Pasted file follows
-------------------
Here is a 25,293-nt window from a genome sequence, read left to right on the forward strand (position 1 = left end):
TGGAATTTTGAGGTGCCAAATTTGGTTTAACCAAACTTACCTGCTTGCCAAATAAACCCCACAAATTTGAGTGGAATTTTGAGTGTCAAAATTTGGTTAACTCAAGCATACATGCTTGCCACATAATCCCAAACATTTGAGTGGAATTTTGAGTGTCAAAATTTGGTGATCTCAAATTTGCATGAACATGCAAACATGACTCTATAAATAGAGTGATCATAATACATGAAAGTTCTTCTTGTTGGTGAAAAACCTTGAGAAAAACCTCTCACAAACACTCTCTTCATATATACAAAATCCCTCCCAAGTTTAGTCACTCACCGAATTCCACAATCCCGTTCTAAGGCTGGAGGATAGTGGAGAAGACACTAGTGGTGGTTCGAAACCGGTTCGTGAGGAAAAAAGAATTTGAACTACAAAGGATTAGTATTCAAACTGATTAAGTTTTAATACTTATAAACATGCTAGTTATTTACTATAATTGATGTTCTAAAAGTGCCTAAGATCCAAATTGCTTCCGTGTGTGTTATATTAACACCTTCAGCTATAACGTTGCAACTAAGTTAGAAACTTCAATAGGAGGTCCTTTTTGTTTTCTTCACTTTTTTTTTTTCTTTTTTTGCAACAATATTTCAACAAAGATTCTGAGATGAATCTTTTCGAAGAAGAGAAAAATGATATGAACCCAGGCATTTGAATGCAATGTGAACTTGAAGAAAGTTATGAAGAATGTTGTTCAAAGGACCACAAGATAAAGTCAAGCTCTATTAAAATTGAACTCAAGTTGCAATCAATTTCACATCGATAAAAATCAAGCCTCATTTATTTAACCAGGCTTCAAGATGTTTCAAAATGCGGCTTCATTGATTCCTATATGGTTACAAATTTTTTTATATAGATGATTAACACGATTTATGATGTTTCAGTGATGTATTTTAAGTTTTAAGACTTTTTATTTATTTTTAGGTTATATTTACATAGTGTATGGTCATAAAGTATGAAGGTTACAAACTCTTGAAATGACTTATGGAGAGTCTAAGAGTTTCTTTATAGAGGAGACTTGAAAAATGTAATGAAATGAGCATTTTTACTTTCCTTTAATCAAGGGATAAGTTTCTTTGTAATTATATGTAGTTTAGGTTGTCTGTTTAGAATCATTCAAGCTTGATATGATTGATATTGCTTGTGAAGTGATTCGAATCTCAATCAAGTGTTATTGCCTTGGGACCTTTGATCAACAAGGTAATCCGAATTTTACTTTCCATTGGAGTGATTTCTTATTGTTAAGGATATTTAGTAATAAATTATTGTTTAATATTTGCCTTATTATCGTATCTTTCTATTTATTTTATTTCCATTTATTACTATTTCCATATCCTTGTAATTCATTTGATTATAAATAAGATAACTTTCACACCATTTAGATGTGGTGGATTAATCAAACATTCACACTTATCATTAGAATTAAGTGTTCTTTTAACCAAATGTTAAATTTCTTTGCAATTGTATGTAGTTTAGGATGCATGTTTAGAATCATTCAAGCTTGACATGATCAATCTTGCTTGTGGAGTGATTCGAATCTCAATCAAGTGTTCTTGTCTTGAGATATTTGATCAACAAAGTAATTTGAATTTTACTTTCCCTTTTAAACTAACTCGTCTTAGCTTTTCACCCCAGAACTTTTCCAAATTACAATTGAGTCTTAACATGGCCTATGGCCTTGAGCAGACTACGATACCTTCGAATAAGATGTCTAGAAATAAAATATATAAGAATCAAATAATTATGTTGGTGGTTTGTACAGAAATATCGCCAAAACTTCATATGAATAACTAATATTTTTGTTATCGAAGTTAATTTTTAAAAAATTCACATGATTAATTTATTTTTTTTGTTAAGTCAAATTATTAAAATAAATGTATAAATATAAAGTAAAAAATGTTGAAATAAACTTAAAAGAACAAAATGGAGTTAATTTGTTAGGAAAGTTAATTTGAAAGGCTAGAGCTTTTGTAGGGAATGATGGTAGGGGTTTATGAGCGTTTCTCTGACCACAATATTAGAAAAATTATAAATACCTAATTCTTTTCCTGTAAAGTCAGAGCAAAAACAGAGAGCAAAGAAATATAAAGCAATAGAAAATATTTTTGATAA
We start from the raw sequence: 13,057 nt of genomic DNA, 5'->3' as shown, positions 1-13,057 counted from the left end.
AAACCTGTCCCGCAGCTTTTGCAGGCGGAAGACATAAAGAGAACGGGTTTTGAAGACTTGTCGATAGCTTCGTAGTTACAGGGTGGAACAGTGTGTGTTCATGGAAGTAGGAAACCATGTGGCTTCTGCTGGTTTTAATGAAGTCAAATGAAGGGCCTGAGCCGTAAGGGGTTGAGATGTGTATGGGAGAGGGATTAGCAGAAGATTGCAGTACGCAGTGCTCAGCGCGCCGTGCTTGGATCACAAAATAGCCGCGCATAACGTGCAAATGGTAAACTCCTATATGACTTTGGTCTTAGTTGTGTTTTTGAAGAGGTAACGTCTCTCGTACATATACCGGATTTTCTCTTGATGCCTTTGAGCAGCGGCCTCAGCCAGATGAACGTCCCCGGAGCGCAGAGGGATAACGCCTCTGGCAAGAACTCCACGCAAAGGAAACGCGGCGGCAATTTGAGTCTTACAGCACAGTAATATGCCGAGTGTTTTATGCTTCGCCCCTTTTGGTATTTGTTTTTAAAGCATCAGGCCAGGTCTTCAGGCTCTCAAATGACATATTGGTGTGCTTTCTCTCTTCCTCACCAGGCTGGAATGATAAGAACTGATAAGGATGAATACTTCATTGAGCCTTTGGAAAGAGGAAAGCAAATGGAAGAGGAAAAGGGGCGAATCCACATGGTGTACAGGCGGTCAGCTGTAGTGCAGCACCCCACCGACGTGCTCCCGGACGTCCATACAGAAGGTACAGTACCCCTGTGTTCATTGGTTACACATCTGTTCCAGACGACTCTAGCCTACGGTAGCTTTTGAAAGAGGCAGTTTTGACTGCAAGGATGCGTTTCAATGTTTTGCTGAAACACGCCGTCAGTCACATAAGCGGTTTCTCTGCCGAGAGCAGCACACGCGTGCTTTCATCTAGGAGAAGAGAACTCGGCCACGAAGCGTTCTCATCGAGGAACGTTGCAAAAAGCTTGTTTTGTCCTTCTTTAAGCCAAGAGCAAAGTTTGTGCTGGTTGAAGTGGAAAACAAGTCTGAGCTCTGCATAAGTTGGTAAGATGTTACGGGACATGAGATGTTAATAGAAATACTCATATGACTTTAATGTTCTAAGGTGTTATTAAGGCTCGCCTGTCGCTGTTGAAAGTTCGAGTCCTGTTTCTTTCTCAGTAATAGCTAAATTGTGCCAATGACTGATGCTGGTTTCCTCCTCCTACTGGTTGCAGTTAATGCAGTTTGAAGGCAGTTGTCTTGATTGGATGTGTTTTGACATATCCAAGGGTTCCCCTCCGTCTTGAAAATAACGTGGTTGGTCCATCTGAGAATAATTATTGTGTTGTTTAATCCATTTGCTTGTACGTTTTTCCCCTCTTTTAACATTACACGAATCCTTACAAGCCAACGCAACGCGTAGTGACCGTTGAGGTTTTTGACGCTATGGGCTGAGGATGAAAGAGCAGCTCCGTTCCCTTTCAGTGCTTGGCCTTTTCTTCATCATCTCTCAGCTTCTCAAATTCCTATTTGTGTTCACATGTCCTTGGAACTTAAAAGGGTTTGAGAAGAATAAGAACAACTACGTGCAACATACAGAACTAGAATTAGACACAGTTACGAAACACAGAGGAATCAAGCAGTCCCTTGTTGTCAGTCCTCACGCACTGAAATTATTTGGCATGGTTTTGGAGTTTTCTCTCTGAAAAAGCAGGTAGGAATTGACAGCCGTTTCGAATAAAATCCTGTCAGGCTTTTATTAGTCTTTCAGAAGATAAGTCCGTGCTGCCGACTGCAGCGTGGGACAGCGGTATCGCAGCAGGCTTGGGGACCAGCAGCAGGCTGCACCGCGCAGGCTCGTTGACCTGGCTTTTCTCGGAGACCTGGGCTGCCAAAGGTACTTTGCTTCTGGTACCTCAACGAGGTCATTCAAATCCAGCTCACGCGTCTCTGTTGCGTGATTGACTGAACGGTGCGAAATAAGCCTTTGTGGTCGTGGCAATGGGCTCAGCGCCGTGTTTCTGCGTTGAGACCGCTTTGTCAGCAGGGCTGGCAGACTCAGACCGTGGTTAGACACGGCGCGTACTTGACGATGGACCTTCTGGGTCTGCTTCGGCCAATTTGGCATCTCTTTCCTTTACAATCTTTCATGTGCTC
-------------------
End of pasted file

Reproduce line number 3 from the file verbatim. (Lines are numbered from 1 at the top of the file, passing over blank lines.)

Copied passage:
We start from the raw sequence: 13,057 nt of genomic DNA, 5'->3' as shown, positions 1-13,057 counted from the left end.